A Risky Business: How Canada Manages Threats to Critical Infrastructure
Tuesday, Nov. 7, 12:30-2 p.m.
IIC-3001, Bruneau Centre for Research and Innovation
In the summer of 2013, just as a small town in Quebec was decimated due to a train derailment, heavy rainfall prompted thirty Alberta communities to declare a state of emergency. Whereas a SWAT team surrounded train conductor Thomas Harding and brought him to court where he was charged with the deaths of forty-seven in Quebec, Calgary mayor Naheed Nenshi emerged from the Alberta crisis as a folk hero. As these two incidents demonstrate, different types of disasters generate different narratives about accountability. Kevin Quigley evaluates the risk regulation regimes that monitor, interpret, and respond to failures in Canada’s critical infrastructure, and questions biases that determine who is held to account when systems fail.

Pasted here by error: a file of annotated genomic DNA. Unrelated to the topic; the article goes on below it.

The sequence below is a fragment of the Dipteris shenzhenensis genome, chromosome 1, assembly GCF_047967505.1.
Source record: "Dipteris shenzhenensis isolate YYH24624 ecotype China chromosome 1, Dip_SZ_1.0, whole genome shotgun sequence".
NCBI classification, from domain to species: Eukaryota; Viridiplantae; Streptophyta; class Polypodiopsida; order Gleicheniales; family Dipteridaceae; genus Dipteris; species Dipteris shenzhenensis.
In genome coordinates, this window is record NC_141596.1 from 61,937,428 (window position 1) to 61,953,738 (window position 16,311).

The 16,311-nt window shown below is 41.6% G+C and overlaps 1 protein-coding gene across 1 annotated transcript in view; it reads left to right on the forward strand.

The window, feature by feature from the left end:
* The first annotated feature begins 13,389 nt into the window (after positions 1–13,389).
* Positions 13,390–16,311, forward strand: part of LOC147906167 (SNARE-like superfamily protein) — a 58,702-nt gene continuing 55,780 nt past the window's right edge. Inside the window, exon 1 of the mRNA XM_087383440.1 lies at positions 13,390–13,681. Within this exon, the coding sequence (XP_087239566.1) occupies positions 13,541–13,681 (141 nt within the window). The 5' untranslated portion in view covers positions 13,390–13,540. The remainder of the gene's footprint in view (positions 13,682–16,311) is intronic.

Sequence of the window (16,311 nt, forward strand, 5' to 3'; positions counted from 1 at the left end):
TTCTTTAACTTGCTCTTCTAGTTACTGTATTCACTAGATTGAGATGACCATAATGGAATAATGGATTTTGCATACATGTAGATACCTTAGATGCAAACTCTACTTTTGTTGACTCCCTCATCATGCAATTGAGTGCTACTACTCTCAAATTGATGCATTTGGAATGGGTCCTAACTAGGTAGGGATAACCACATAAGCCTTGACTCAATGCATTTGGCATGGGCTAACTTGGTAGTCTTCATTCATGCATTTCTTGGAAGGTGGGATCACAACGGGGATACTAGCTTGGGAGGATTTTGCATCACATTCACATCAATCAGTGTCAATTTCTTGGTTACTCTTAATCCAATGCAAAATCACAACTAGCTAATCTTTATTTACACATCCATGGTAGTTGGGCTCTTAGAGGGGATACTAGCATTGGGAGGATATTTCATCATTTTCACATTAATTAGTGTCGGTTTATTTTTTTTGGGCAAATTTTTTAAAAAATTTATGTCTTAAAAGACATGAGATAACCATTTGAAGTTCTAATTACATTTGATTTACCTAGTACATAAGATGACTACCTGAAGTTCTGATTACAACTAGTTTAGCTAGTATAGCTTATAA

Kevin Quigley, PhD, is the Scholarly Director of the MacEachen Institute for Public Policy and Governance and a professor in the School of Public Administration, Dalhousie University. He specializes in public sector risk and crisis management, strategic management and critical infrastructure protection. Dr. Quigley founded the Critical Infrastructure Protection Initiative, an interdisciplinary research team seeking to enhance collaboration for the management of Canada’s critical infrastructure. Dr. Quigley has published an acclaimed book on critical infrastructure, numerous articles in academic journals and his next book, 'Too Critical to Fail: How Canada Manages Threats to Critical Infrastructure' is now available.